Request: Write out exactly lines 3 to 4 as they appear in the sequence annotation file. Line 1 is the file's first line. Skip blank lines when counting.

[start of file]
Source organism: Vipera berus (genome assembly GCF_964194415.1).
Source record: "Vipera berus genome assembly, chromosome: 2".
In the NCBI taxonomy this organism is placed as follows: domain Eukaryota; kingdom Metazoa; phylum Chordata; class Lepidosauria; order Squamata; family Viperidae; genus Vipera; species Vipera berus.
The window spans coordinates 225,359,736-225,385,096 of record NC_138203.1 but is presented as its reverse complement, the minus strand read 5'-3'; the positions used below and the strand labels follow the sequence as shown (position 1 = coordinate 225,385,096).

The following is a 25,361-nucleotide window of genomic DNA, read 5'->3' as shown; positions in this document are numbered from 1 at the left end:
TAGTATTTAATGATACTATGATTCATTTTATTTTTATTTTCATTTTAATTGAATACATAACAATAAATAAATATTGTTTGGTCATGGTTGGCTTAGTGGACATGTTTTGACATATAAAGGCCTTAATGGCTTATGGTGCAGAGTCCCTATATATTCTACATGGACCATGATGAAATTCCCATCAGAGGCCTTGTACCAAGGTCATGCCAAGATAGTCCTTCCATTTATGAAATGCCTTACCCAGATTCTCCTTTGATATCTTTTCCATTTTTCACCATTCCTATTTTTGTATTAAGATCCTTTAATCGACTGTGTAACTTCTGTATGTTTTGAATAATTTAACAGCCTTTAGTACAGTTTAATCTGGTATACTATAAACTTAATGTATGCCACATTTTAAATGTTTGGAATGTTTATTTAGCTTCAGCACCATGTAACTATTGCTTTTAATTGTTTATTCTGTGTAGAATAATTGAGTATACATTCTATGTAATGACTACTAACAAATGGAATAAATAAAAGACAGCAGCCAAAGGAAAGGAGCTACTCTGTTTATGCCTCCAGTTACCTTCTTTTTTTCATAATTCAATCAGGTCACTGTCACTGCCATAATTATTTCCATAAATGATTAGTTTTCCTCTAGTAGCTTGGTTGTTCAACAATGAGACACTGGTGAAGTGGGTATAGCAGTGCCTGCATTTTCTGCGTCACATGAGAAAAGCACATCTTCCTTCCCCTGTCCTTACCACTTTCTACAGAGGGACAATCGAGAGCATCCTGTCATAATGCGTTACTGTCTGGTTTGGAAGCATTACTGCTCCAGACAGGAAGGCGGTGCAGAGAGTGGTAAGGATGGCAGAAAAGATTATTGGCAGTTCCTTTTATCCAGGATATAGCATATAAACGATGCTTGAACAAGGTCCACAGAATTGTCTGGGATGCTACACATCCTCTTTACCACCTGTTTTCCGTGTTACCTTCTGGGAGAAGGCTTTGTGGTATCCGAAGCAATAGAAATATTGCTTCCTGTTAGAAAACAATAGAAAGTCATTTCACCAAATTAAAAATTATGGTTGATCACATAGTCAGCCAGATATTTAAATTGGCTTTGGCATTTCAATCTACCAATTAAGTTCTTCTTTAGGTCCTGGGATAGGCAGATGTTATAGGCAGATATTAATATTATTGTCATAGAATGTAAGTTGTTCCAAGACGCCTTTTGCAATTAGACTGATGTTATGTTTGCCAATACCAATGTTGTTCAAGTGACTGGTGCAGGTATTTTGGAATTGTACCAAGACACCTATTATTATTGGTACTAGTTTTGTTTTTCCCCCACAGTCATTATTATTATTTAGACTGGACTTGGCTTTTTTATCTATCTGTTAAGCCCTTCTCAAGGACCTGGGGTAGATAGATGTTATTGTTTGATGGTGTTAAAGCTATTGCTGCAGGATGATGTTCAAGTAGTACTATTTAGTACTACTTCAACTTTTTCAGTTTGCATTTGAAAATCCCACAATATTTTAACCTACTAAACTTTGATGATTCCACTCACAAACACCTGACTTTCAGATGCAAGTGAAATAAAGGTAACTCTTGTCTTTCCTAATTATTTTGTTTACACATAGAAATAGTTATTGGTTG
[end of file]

In the NCBI taxonomy this organism is placed as follows: domain Eukaryota; kingdom Metazoa; phylum Chordata; class Lepidosauria; order Squamata; family Viperidae; genus Vipera; species Vipera berus.
The window spans coordinates 225,359,736-225,385,096 of record NC_138203.1 but is presented as its reverse complement, the minus strand read 5'-3'; the positions used below and the strand labels follow the sequence as shown (position 1 = coordinate 225,385,096).